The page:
One of the least expected aspects of 2020 has been the fact that epidemiological models have become both front-page news and a political football. Public health officials have consulted with epidemiological modelers for decades as they’ve attempted to handle diseases ranging from HIV to the seasonal flu. Before 2020, it had been rare for the role these models play to be recognized outside of this small circle of health policymakers.
Some of that tradition hasn’t changed with the SARS-CoV-2 pandemic. International bodies, individual countries, most states, and even some cities have worked with modelers to try to shape policy responses to the threat of COVID-19. But some other aspects of epidemiological modeling life clearly have changed. The models, some of which produce eye-catching estimates of fatalities, have driven headlines in addition to policy responses. And those policy responses have ended up being far more controversial than anyone might have expected heading into the pandemic.
With the severity of COVID-19, it’s no surprise that there has been increased scrutiny of epidemiological models. Models have become yet another aspect of life embroiled in political controversy. And it’s fair for the public to ask why different models—or even the same model run a few days apart—can produce dramatically different estimates of future fatalities.
What’s much less fair is that the models and the scientists behind them have come under attack by people who don’t understand why these different numbers are an expected outcome of the modeling process. And it’s downright unfortunate that these attacks are often politically motivated—driven by a focus on whether the numbers are convenient from a partisan perspective.
So why have models produced so many different numbers, and why have the numbers seemingly changed so often? There’s no simple answer to those questions. But that’s only because there are a lot of pretty simple answers.
There are different models
The fact that we refer to “models” (plural) should indicate that there’s more than a single software package that we just drop a few numbers into. Instead, many researchers have developed models, motivated by the desire to solve different problems or because they felt that a different approach would produce more accurate numbers. Almost all of these (see sidebar) are based on a simple premise: diseases are spread when humans come into contact with one another, so the model has to account for a combination of these contacts and the disease’s properties.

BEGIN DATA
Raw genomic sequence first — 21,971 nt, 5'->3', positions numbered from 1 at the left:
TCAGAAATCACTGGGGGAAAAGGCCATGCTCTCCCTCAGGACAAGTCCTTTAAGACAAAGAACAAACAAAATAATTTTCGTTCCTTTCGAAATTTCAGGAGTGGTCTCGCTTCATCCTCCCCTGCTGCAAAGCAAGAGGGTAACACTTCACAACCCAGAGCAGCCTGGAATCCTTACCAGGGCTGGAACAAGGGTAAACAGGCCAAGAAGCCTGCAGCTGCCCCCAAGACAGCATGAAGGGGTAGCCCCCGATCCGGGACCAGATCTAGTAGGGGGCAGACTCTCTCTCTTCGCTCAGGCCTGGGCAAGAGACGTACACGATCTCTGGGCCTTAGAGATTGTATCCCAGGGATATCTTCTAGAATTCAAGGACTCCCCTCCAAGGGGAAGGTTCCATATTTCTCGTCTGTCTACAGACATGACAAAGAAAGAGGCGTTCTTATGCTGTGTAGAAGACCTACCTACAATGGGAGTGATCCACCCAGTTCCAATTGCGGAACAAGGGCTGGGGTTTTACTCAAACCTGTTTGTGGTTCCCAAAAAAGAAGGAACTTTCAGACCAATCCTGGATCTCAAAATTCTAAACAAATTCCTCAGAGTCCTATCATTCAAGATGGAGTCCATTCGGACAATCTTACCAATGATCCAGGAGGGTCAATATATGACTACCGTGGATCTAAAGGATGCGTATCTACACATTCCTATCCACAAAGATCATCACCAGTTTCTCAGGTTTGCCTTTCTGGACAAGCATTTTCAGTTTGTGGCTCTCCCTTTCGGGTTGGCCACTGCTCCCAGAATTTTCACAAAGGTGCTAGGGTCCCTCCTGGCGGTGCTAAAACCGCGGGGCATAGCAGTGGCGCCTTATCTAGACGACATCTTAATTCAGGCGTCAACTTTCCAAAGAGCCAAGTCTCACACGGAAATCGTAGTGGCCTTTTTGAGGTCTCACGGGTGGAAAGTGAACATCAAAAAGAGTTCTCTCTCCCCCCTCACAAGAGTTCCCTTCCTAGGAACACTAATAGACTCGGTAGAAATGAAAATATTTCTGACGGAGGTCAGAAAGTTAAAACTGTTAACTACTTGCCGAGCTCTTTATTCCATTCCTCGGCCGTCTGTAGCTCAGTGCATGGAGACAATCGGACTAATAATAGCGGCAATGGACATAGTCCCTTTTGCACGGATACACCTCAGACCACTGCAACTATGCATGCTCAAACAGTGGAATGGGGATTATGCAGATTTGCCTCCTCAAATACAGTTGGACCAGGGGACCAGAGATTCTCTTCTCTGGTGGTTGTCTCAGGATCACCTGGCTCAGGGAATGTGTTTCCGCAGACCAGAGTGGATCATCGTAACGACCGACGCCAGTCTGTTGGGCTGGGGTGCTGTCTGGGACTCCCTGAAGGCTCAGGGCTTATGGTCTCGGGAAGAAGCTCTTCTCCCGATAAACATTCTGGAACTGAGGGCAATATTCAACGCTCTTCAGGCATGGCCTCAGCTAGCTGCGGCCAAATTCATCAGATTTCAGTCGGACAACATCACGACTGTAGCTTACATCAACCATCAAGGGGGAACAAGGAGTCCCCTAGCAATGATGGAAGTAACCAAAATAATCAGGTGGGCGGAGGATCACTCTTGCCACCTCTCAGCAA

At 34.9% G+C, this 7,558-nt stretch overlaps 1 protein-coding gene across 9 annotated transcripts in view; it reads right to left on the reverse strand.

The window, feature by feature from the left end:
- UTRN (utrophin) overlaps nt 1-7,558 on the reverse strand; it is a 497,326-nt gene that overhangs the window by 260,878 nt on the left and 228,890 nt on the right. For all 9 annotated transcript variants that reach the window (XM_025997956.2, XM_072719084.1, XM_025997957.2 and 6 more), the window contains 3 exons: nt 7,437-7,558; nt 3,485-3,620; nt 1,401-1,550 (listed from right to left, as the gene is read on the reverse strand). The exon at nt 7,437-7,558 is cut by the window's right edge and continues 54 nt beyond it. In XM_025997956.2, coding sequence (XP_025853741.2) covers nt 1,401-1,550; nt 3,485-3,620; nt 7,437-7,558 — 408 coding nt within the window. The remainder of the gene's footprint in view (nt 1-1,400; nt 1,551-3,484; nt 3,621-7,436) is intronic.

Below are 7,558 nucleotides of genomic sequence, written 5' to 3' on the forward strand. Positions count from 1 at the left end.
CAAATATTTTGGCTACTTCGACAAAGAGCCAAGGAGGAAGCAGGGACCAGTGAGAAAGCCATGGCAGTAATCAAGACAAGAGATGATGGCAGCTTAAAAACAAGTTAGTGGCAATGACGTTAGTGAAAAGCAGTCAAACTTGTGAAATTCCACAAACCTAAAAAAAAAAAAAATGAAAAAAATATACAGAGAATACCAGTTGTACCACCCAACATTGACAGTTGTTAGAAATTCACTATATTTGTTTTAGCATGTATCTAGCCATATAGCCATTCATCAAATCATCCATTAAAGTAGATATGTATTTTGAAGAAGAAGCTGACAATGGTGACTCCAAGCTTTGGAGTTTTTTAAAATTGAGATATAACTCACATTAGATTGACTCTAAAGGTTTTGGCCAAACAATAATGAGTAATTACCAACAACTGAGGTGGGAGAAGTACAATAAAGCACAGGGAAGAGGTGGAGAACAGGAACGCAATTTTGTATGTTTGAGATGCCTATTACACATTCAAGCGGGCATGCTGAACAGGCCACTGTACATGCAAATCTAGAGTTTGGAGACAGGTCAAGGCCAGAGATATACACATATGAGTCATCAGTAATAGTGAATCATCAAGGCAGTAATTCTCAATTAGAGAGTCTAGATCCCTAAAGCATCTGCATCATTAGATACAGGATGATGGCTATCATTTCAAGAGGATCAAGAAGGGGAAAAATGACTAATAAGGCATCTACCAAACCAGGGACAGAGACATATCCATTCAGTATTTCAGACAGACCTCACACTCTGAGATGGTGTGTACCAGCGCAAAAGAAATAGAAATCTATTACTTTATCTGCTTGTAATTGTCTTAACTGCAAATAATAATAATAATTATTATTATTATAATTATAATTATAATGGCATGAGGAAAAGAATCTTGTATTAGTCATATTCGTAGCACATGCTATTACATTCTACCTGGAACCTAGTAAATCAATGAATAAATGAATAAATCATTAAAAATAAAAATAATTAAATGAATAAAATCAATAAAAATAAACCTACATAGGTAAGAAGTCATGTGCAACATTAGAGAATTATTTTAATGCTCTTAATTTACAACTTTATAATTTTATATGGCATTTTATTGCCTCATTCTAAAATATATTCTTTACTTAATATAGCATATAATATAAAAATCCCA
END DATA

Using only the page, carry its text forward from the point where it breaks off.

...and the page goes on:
The disease’s properties tend to be things like what percentage of contacts results in the transfer of an infection, how long a person remains infectious, the disease’s incubation period, and so on. These considerations will vary from disease to disease. HIV, for example, is primarily transferred through activities like intercourse and sharing needles, so it spreads much more rarely than the flu, which can be spread when two people simply share the same space.
Other diseases, like malaria and Dengue fever, involve an intermediate host for spread, so a model that focuses on direct person-to-person interactions won’t be sufficient. A completely different approach to modeling—one that takes into account things like mosquito control—may be required for these diseases.
In any case, the models don’t just have to be adjusted for the disease; they have to handle our own behavior, as well. And there are a lot of options here. The Imperial College model that helped drive policy in the US and UK early in the pandemic is incredibly sophisticated, taking into account things like average classroom and office sizes to estimate likely transmission opportunities. Other models have used cellphone data to inform contact estimates. Still others may take much simpler approaches to estimating human contact, trading a bit of precision for the ability to perform multiple model runs quickly.
Naturally, the different approaches will produce different numbers. It’s not a question of whether the numbers are necessarily right or wrong; it’s not even a question of whether they’re useful or not. The key question is whether they’re appropriate for a specific use.
Different things go into the models
We mentioned just above that the models need to have the properties of the disease supplied. But unlike the flu, we simply don’t have definitive numbers for a recently emerged pathogen like SARS-CoV-2. We know people are infectious in advance of the onset of symptoms, but how far in advance? How long do they remain infectious? How long after infection do they start experiencing symptoms?
For now, we at least have estimates for all of these numbers. In fact, we have more than one estimate for modelers to choose from. Should they take the numbers for something like a cruise ship, where the small, contained population can help provide a degree of precision to the estimates? Do they take numbers from a country like Korea, where contact tracing was done efficiently? That gives us a good sense of what transmission looks like in a mobile population. But South Korea also managed to isolate cases effectively, making it a poor model for many other countries. Finally, data from a country like Italy may provide some good overall estimates of the disease’s progression, but that data will suffer from limited overall testing and a likely undercount of the total fatalities.
There are logical cases to be made for using any of these numbers, and researchers can reasonably disagree over what the “best” properties to feed into their models. But again, the different choices will almost certainly produce somewhat different numbers.
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